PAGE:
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How to sleep on a plane

Written by Abbie Stutzer

Sleeping on a plane is hard even if you’re flying first class. We’ve gathered some science-based tips to help you catch some extra Zzzs during your next flight.

Sleep on an airplane is worse

First, you aren’t imagining that you get worse sleep on an airplane. According to a limited 2013 study in the journal Sleep, in-flight sleep is worse quality than sleep on the ground. The study’s researchers examined and compared the sleep quality of an in-flight crew while they were in-air, and during a hotel layover. 

However, some in-flight sleep is better than no in-flight sleep. Another 2013 study in the Journal of Sleep Research found that additional in-flight sleep among pilots helped mitigate fatigue on longer flights.

Products that make sleeping on a plane easier

So, now that we’ve established that you aren’t imaging that sleeping on a plane is more difficult than “grounded” sleep, in a bed, let’s look at some items that can help you sleep better while in the air.

Pack a travel pillow

First, invest in a travel pillow that’s right for you.

Modern travel pillows typically are U-shaped. This U-shape allows pillows to rest on a person’s shoulders and provides neck support, without creating neck pain. A travel pillow’s design allows people to crane their necks at a comfortable angle. Other non-U-shaped travel pillows look like typical bedroom pillows, and some travel pillows are long and slim and look like body pillows.

When choosing a travel pillow, you can pick between an inflatable or non-inflatable (memory foam) model. Whatever pillow model you choose, just make certain you try it out before you buy it. 

The following lists contain the benefits and downfalls of inflatable pillows and non-inflatable pillows.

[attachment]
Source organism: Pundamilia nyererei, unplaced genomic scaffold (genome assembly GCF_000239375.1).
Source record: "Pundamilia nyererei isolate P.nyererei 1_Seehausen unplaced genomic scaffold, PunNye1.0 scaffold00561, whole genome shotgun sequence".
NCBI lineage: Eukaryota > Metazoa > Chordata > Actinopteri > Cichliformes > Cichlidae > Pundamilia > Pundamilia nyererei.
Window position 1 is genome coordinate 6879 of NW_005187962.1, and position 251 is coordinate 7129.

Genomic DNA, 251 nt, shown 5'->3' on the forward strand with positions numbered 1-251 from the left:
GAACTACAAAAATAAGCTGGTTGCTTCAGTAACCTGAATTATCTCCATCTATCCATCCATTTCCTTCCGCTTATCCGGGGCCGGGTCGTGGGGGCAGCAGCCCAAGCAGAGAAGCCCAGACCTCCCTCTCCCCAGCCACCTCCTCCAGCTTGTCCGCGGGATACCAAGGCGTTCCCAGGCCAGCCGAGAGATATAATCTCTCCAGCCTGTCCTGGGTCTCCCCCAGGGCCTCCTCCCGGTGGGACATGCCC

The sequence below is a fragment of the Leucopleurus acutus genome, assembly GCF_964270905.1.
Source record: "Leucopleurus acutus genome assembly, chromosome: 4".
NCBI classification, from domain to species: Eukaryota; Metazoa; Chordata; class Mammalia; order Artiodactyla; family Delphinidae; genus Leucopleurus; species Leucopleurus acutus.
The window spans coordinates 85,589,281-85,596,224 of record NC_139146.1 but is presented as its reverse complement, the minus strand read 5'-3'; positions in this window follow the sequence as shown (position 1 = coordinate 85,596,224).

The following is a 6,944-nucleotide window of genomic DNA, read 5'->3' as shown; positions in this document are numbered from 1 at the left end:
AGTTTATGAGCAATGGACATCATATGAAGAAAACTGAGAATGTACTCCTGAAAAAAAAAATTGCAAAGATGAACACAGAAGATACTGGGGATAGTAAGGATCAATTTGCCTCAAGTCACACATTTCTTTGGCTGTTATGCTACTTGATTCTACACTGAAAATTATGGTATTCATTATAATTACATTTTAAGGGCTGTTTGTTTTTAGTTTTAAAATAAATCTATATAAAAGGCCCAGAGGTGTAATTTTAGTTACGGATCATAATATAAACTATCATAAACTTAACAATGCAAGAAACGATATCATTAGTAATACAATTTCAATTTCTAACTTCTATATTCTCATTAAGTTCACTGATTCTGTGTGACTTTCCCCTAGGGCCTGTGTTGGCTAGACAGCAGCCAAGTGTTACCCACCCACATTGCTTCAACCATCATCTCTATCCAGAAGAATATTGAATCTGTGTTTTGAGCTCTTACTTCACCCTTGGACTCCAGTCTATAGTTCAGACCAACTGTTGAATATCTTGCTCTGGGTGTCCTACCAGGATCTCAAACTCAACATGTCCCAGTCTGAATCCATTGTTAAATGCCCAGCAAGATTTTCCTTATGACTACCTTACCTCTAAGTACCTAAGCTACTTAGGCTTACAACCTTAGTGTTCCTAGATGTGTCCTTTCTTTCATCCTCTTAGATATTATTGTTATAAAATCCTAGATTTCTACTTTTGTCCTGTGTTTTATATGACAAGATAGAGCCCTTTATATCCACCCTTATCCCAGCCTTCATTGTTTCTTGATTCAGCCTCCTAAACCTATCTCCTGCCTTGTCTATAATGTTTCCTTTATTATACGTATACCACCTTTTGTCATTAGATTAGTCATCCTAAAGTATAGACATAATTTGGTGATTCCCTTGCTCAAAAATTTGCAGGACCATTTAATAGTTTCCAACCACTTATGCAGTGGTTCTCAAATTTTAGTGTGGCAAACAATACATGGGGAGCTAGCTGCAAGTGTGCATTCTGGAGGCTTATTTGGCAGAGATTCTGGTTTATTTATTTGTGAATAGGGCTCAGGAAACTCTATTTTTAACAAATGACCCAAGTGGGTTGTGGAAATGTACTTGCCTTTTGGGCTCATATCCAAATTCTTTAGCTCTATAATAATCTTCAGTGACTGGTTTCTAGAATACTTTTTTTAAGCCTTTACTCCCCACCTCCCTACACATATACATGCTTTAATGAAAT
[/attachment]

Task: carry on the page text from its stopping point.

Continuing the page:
Inflatable pillows:

  • Cheaper ($10-20)
  • Adjustable (with an average of a 3” loft)
  • Easier to travel with
  • Can gradually leak air

Non-inflatable pillows:

  • Have an average loft between 3” to 5”
  • Non-adjustable, but more stable
  • More expensive ($10-40)
  • Bulky, difficult to travel with

Invest in earplugs

Similar to travel pillows, earplugs come in different sizes, materials, etc. 

The two most popular types of earplugs are foam and silicone.

Foam earplugs:

  • Less expensive.
  • Designed to fit into then expand in the ear canal, creating a soundproof barrier. 
  • Some model types can be reused.

Silicone earplugs: 

  • Are a bit more expensive.
  • Designed to cover the entrance of the ear. 
  • Can typically be reused. 

Before you buy a pair for your next flight, consider the size of your ear canal (to ensure a good fit), and the ear plug Noise Reduction Rating. Ear plugs with a NRR of 27 or higher are considered most effective.

Learn a few breathing exercises

Although certain sleep products can help you sleep better, a great tool that can help enhance sleep on a daily basis—no matter where you are—is learning a breathing exercise. 

We’ve covered various types of breathing techniques in this post. However, a quiet exercise, such as the “lengthened breath” exercise, may work best in a travel situation.

The lengthened breath exercise, also known as pranayama breathing 

Inhale for the count of three, then exhale for the count of six. The idea is to have a prolonged exhale in comparison to your inhale. This technique can reduce stress and induce relaxation.